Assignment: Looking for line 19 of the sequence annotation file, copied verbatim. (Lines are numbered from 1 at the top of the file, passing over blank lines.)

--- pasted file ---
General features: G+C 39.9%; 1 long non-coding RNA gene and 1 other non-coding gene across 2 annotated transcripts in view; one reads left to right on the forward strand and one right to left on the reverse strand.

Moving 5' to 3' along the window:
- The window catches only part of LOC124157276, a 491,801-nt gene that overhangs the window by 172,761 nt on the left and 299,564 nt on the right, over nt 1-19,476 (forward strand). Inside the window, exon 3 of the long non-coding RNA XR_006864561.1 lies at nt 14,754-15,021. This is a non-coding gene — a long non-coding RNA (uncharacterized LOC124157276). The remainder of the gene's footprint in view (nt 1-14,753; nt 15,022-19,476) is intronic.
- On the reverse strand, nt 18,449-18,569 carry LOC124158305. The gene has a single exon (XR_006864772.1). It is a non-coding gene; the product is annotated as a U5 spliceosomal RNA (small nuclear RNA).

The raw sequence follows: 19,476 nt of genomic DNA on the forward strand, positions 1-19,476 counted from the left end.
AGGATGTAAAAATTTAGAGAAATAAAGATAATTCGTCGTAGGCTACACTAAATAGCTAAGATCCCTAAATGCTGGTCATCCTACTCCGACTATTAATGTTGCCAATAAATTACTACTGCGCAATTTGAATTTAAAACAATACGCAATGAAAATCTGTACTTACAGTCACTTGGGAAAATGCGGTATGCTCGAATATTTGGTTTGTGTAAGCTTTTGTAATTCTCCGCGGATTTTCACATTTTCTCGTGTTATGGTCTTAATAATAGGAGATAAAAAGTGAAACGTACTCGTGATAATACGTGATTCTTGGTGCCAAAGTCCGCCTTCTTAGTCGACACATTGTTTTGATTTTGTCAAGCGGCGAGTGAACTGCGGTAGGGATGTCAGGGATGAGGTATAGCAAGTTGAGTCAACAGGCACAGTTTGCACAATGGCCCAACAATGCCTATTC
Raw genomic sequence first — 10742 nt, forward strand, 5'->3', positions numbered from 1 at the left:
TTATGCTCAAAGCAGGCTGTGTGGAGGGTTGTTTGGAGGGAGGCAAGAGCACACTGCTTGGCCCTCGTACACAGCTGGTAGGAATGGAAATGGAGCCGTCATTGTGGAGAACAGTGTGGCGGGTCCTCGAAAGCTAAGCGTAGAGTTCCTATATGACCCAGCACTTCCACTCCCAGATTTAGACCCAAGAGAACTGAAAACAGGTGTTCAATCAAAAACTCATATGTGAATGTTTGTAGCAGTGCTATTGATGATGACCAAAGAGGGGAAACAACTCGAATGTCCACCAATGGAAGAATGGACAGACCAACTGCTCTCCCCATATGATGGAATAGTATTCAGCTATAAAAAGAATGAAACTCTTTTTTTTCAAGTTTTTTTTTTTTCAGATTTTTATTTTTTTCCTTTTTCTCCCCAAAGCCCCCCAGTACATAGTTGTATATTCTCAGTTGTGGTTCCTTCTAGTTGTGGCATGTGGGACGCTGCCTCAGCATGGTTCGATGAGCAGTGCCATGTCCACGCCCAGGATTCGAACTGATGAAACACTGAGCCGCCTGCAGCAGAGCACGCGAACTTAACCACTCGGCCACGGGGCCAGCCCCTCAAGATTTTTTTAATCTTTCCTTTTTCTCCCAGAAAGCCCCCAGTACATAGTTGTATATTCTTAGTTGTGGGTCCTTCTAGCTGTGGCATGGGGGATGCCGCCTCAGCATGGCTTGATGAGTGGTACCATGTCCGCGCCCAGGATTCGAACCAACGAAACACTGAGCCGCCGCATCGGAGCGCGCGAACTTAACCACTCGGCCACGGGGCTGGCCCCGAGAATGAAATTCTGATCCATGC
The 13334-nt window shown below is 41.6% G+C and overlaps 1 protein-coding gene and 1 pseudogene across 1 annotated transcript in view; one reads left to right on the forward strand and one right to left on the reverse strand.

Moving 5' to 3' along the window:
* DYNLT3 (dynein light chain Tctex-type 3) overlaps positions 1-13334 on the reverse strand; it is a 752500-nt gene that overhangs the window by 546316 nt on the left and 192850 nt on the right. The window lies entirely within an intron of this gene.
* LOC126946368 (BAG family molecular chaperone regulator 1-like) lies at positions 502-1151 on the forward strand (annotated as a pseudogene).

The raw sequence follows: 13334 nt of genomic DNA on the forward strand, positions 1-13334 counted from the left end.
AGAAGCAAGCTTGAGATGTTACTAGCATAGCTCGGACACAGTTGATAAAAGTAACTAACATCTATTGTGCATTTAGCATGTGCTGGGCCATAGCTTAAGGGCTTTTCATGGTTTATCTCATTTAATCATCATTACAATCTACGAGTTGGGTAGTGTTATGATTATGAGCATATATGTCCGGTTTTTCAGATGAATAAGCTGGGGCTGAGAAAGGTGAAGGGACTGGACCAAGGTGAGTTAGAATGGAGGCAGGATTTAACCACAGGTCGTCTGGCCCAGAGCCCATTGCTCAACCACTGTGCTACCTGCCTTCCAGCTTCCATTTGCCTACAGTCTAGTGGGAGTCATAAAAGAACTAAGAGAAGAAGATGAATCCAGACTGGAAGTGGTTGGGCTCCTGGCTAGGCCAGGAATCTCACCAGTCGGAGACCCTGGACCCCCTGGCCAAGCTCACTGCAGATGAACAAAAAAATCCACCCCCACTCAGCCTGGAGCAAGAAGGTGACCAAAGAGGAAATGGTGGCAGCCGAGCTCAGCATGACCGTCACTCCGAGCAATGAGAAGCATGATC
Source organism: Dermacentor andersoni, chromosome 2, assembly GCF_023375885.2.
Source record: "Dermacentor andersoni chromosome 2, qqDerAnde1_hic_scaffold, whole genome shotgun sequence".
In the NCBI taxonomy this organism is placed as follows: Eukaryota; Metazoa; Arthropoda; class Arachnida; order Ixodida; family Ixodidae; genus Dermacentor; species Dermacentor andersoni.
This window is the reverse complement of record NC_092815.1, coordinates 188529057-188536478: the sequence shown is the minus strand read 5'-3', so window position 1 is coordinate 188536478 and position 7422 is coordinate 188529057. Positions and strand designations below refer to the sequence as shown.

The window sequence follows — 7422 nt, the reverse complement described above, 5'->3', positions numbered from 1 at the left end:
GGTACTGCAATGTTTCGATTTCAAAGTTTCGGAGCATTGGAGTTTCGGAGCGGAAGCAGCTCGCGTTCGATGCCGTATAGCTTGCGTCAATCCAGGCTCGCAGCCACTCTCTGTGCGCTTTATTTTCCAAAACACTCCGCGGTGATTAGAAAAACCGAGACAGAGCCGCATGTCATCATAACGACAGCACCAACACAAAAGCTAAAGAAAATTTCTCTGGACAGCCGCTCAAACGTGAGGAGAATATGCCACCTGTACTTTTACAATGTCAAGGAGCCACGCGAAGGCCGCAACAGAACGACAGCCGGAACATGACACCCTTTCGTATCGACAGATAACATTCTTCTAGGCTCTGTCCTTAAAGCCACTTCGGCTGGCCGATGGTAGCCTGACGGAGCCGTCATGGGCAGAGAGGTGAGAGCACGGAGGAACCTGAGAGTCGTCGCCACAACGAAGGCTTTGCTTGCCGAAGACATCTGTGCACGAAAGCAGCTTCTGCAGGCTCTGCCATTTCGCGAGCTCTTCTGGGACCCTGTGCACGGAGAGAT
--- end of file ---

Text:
The window sequence follows — 7422 nt, the reverse complement described above, 5'->3', positions numbered from 1 at the left end: